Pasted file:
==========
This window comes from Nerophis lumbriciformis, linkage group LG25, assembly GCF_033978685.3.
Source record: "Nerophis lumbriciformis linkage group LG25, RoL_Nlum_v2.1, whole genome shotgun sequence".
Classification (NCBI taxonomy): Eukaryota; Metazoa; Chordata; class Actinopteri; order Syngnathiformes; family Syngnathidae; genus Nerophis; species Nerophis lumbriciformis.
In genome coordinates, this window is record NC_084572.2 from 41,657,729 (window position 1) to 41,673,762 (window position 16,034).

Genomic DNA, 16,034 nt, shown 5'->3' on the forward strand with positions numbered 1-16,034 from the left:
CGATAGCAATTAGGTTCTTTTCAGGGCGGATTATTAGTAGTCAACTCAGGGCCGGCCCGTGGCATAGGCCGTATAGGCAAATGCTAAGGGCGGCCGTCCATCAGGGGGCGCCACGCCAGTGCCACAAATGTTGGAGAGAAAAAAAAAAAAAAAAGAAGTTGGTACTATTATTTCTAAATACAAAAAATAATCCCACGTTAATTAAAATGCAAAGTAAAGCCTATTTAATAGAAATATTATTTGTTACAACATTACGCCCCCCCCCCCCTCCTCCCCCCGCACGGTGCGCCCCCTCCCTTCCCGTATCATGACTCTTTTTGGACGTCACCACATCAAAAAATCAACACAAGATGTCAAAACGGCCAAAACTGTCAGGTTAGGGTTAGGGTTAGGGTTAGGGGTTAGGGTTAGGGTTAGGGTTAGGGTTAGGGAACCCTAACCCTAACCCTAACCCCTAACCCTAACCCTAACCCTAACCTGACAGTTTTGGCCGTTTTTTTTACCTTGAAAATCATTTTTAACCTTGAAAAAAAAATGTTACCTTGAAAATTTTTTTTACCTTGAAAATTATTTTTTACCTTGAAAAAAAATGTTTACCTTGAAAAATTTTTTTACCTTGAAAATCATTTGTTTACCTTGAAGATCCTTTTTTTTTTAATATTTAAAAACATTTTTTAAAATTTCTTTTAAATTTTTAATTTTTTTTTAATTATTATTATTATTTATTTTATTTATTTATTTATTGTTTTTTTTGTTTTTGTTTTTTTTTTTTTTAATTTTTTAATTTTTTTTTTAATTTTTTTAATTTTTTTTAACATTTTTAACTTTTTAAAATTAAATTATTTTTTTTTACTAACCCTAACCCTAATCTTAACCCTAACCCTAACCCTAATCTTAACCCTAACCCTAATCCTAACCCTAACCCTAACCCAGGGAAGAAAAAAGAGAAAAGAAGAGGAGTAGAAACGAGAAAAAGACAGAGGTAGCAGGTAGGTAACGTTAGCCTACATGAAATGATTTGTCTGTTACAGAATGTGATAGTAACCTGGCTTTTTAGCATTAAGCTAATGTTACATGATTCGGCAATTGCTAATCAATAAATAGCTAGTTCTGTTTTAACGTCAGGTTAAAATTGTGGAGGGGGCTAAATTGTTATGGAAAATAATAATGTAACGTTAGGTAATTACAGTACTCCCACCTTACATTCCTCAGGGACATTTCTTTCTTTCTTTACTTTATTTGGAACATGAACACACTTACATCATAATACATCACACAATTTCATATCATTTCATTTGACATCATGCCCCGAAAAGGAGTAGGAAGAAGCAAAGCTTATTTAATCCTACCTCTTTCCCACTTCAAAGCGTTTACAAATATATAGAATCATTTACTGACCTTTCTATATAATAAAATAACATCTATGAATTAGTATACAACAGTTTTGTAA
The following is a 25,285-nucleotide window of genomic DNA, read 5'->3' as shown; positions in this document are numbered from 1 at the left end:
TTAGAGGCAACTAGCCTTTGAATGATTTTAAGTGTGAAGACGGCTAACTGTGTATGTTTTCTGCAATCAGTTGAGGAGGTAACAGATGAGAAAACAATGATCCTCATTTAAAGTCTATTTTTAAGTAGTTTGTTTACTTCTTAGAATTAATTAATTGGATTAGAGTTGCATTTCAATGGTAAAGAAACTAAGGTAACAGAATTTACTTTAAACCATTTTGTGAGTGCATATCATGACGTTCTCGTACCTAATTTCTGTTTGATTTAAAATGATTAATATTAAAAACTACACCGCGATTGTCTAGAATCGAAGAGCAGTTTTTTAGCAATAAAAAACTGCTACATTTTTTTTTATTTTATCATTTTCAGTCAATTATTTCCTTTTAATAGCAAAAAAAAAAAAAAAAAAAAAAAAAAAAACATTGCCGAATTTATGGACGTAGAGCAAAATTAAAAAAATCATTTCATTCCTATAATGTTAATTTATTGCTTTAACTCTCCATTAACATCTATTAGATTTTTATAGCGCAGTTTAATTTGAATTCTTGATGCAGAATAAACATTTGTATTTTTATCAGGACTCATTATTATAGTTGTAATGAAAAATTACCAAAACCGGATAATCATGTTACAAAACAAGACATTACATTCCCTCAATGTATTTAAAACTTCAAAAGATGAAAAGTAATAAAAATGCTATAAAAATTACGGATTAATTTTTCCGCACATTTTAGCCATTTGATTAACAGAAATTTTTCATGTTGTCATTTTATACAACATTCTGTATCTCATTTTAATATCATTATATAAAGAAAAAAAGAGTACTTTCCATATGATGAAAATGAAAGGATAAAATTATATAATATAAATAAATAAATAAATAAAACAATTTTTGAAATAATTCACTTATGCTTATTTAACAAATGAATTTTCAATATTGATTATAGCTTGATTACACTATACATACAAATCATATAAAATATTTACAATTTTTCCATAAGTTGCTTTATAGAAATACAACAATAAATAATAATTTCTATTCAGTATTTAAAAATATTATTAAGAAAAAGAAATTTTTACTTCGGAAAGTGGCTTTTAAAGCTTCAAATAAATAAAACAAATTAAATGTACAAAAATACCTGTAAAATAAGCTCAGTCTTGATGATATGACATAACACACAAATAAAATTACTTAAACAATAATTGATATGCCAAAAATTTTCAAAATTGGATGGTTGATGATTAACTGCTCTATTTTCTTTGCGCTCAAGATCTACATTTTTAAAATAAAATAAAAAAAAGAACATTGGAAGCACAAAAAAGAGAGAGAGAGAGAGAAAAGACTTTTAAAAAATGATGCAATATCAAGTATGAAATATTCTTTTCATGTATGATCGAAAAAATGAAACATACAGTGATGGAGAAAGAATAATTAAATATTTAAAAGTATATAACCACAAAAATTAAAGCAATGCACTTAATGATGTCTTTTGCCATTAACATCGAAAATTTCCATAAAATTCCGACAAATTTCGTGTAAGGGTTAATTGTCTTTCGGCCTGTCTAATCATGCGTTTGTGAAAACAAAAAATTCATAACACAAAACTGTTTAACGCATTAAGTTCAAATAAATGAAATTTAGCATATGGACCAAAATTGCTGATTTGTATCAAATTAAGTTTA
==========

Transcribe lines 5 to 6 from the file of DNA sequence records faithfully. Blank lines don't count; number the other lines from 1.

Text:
Genomic DNA, 16,034 nt, shown 5'->3' on the forward strand with positions numbered 1-16,034 from the left:
CGATAGCAATTAGGTTCTTTTCAGGGCGGATTATTAGTAGTCAACTCAGGGCCGGCCCGTGGCATAGGCCGTATAGGCAAATGCTAAGGGCGGCCGTCCATCAGGGGGCGCCACGCCAGTGCCACAAATGTTGGAGAGAAAAAAAAAAAAAAAAGAAGTTGGTACTATTATTTCTAAATACAAAAAATAATCCCACGTTAATTAAAATGCAAAGTAAAGCCTATTTAATAGAAATATTATTTGTTACAACATTACGCCCCCCCCCCCCTCCTCCCCCCGCACGGTGCGCCCCCTCCCTTCCCGTATCATGACTCTTTTTGGACGTCACCACATCAAAAAATCAACACAAGATGTCAAAACGGCCAAAACTGTCAGGTTAGGGTTAGGGTTAGGGTTAGGGGTTAGGGTTAGGGTTAGGGTTAGGGTTAGGGAACCCTAACCCTAACCCTAACCCCTAACCCTAACCCTAACCCTAACCTGACAGTTTTGGCCGTTTTTTTTACCTTGAAAATCATTTTTAACCTTGAAAAAAAAATGTTACCTTGAAAATTTTTTTTACCTTGAAAATTATTTTTTACCTTGAAAAAAAATGTTTACCTTGAAAAATTTTTTTACCTTGAAAATCATTTGTTTACCTTGAAGATCCTTTTTTTTTTAATATTTAAAAACATTTTTTAAAATTTCTTTTAAATTTTTAATTTTTTTTTAATTATTATTATTATTTATTTTATTTATTTATTTATTGTTTTTTTTGTTTTTGTTTTTTTTTTTTTTAATTTTTTAATTTTTTTTTTAATTTTTTTAATTTTTTTTAACATTTTTAACTTTTTAAAATTAAATTATTTTTTTTTACTAACCCTAACCCTAATCTTAACCCTAACCCTAACCCTAATCTTAACCCTAACCCTAATCCTAACCCTAACCCTAACCCAGGGAAGAAAAAAGAGAAAAGAAGAGGAGTAGAAACGAGAAAAAGACAGAGGTAGCAGGTAGGTAACGTTAGCCTACATGAAATGATTTGTCTGTTACAGAATGTGATAGTAACCTGGCTTTTTAGCATTAAGCTAATGTTACATGATTCGGCAATTGCTAATCAATAAATAGCTAGTTCTGTTTTAACGTCAGGTTAAAATTGTGGAGGGGGCTAAATTGTTATGGAAAATAATAATGTAACGTTAGGTAATTACAGTACTCCCACCTTACATTCCTCAGGGACATTTCTTTCTTTCTTTACTTTATTTGGAACATGAACACACTTACATCATAATACATCACACAATTTCATATCATTTCATTTGACATCATGCCCCGAAAAGGAGTAGGAAGAAGCAAAGCTTATTTAATCCTACCTCTTTCCCACTTCAAAGCGTTTACAAATATATAGAATCATTTACTGACCTTTCTATATAATAAAATAACATCTATGAATTAGTATACAACAGTTTTGTAA